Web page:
Sunday 01 October 2023
Select a region

Can the ambulance dispute be resolved?

Can the ambulance dispute be resolved?

Thursday 23 January 2020

Can the ambulance dispute be resolved?

Thursday 23 January 2020

Alderney's volunteer ambulance crew say they are still willing to return to work, under certain conditions, in a bid to end their dispute with the island's authorities.

Mel Walden was sacked as Chief Officer last year, with her volunteer crew members walking out in support of her.

Initially, staff and volunteers from Guernsey's St John Ambulance covered shifts to keep the ambulance service available for any emergencies, while a new cohort of volunteers were trained to take on the service in the new year. 

But Mrs Walden isn't giving up in her efforts to return to work, alongside her former crew members.

This week she has written to Alderney States Members, outlining her concerns over the way her dismissal was dealt with. 

mel walden alderney ambulance

Pictured: Mel Walden speaking to Alderney States Members late last year. 

In her letter, addressed to "All States Members", she said she was never given a verbal warning, a first written warning or a second written warning as required under UK employment legislation. She has also said she was never given a chance to review a report into the Alderney Ambulance Service which is said to have been critical of the service and Mrs Walden as Chief Officer.

Mrs Walden wrote that as a result of her unfair dismissal, a number of consequences have occurred, including dividing the island, and destroying friendships. 

Since that letter was sent to the island's States Members, a second letter has been sent this time from the Alderney Ambulance Crew, again to All States Members.

The volunteer crew have offered the island's government a "proposition" which they feel would solve the ongoing dispute between the AAS and the States.

They are offering to return to duty, for a period of no less than six months, under Mrs Walden's leadership, "on precisely the same basis as our service with AAS Ltd, but working for and reporting to the States via a P&F appointee."

The crew say this would mean their collective "combined total of more than 120 years of frontline ambulance experience" would not be wasted.

As "the service is no longer under the control of the two remaining directors of the AAS company, we feel that the continuation of our dispute with them is no longer best served by continuing to withhold our skills from the emergency service we love," the volunteers said.

Since the original ambulance crew went on strike, the States of Alderney have recruited and trained new volunteers to run the AAS. The former crew say those new skills would not be lost as they could all work together.

"Any of the new volunteers who wish to stay on call would be welcomed by us, mentored and receive training towards ACA and EMT qualifications."

Alderney ambulance

Pictured: Alderney's ambulances themselves were criticised in the review of the service, as a number of faults were said to be found with some of the lifesaving equipment they carry.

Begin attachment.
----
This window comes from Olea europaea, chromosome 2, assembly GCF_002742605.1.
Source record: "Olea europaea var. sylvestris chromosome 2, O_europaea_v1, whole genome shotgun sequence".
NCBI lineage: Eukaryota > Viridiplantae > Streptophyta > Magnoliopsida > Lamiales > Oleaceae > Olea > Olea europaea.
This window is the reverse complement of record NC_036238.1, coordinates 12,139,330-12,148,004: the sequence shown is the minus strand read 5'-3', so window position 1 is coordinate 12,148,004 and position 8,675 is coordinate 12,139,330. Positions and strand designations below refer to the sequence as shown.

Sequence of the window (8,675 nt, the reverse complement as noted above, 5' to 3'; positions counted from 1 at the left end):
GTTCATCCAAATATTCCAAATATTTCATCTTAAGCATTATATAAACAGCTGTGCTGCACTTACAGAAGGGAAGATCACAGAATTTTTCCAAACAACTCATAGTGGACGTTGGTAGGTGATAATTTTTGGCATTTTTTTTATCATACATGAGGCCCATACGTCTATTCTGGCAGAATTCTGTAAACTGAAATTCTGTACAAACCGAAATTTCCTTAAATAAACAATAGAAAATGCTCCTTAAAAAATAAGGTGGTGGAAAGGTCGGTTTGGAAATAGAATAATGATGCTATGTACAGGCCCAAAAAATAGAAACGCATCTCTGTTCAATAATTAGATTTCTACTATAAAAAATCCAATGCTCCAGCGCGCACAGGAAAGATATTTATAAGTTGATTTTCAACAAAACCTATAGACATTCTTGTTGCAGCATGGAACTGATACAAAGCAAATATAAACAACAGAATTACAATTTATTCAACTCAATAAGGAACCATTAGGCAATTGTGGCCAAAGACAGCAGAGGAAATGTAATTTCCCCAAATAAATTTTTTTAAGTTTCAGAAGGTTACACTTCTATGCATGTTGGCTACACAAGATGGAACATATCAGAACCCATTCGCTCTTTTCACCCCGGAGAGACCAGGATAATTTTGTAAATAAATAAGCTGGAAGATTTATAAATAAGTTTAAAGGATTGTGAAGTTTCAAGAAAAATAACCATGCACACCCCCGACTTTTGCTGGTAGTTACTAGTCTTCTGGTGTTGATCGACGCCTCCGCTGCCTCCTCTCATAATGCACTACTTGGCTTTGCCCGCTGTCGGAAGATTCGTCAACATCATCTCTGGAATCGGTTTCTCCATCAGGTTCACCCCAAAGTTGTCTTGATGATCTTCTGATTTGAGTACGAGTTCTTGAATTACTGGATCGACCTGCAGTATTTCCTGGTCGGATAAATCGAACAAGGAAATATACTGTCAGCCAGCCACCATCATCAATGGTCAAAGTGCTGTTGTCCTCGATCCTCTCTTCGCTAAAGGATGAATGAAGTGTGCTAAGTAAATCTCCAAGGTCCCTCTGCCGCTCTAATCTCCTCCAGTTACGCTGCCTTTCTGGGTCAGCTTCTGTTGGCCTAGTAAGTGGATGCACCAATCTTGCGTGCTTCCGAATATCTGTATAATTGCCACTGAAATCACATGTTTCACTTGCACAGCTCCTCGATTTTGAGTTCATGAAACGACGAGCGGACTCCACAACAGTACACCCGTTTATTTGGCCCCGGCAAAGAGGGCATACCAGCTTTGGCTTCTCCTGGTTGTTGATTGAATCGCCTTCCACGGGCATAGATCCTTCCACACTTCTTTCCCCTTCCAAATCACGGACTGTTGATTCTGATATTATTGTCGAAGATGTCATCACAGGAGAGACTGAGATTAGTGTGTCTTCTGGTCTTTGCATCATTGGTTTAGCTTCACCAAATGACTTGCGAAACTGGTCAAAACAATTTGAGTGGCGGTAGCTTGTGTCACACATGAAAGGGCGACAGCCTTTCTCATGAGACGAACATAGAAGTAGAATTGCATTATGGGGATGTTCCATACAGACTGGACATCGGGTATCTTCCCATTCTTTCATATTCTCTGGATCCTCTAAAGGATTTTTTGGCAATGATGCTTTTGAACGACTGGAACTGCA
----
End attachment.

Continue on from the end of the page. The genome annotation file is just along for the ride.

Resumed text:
The new volunteers are reporting to Alderney's Fire Officer which the former ambulance crew say offers some challenges, but that everyone could work together to overcome them for the greater good.

"The Fire Officer and his crew members would be released from a task that they have been obliged to undertake, but which they didn’t sign up for as firefighters. The safety benefit of this is obvious in cases where both emergency services are called to an incident involving a serious fire risk AND the treatment and transport of casualties. 

"Whilst providing an immediate return to a fully trained, two vehicle operation, this 6 month period would also allow time for the States to fully investigate the circumstances leading up to the collapse of AAS. It would give time for the States to properly consider all options for future ambulance service provision, including, but not limited to, the recovery plan put forward to States Members by Mrs Walden."

As well as the threatened loss of a vital health service, Mrs Walden and her former crew members say the impact on the community has been harmful and they want to work together to repair that damage.

"The 'Ambulance Dispute' has created deep rifts in our small community and caused harm to the reputations of people who have only ever tried to provide the best ambulance service for Alderney. It has resulted in a reduced ambulance cover and tied up human resources of the Fire Service, reducing their resilience. This is an opportunity for you, as States Members, to help repair and rebuild what has been destroyed over the past 7 weeks."

Sign up to newsletter


What next?


Once your comment has been submitted, it won’t appear immediately. There is no need to submit it more than once. Comments are published at the discretion of Bailiwick Publishing, and will include your username.

There are no comments for this article.

To place a comment please login

You have landed on the Bailiwick Express website, however it appears you are based in . Would you like to stay on the site, or visit the site?